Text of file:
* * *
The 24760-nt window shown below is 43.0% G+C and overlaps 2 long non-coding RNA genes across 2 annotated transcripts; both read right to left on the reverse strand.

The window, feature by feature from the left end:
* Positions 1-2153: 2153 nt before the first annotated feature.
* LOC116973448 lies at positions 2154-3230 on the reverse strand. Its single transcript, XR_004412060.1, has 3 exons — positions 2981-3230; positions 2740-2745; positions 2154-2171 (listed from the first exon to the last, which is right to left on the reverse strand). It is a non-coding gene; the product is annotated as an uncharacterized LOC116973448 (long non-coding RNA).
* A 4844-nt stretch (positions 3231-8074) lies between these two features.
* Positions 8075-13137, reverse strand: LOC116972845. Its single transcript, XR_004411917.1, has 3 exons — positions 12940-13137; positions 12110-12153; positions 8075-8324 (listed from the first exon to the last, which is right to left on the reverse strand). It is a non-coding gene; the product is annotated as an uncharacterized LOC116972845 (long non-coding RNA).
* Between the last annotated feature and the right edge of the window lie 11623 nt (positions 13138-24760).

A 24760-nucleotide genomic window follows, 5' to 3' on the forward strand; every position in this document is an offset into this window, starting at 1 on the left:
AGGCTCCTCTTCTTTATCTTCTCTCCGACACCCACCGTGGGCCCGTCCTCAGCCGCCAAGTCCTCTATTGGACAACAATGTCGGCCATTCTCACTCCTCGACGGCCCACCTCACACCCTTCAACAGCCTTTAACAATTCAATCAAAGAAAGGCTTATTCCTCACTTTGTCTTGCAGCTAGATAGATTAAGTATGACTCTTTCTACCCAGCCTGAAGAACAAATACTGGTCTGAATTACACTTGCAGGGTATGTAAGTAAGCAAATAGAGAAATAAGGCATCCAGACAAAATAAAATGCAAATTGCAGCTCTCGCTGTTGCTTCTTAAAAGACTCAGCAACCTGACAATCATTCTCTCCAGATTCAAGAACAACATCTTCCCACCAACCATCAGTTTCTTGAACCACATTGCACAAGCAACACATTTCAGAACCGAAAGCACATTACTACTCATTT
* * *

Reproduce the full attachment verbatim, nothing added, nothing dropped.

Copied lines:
The 24760-nt window shown below is 43.0% G+C and overlaps 2 long non-coding RNA genes across 2 annotated transcripts; both read right to left on the reverse strand.

The window, feature by feature from the left end:
* Positions 1-2153: 2153 nt before the first annotated feature.
* LOC116973448 lies at positions 2154-3230 on the reverse strand. Its single transcript, XR_004412060.1, has 3 exons — positions 2981-3230; positions 2740-2745; positions 2154-2171 (listed from the first exon to the last, which is right to left on the reverse strand). It is a non-coding gene; the product is annotated as an uncharacterized LOC116973448 (long non-coding RNA).
* A 4844-nt stretch (positions 3231-8074) lies between these two features.
* Positions 8075-13137, reverse strand: LOC116972845. Its single transcript, XR_004411917.1, has 3 exons — positions 12940-13137; positions 12110-12153; positions 8075-8324 (listed from the first exon to the last, which is right to left on the reverse strand). It is a non-coding gene; the product is annotated as an uncharacterized LOC116972845 (long non-coding RNA).
* Between the last annotated feature and the right edge of the window lie 11623 nt (positions 13138-24760).

A 24760-nucleotide genomic window follows, 5' to 3' on the forward strand; every position in this document is an offset into this window, starting at 1 on the left:
AGGCTCCTCTTCTTTATCTTCTCTCCGACACCCACCGTGGGCCCGTCCTCAGCCGCCAAGTCCTCTATTGGACAACAATGTCGGCCATTCTCACTCCTCGACGGCCCACCTCACACCCTTCAACAGCCTTTAACAATTCAATCAAAGAAAGGCTTATTCCTCACTTTGTCTTGCAGCTAGATAGATTAAGTATGACTCTTTCTACCCAGCCTGAAGAACAAATACTGGTCTGAATTACACTTGCAGGGTATGTAAGTAAGCAAATAGAGAAATAAGGCATCCAGACAAAATAAAATGCAAATTGCAGCTCTCGCTGTTGCTTCTTAAAAGACTCAGCAACCTGACAATCATTCTCTCCAGATTCAAGAACAACATCTTCCCACCAACCATCAGTTTCTTGAACCACATTGCACAAGCAACACATTTCAGAACCGAAAGCACATTACTACTCATTT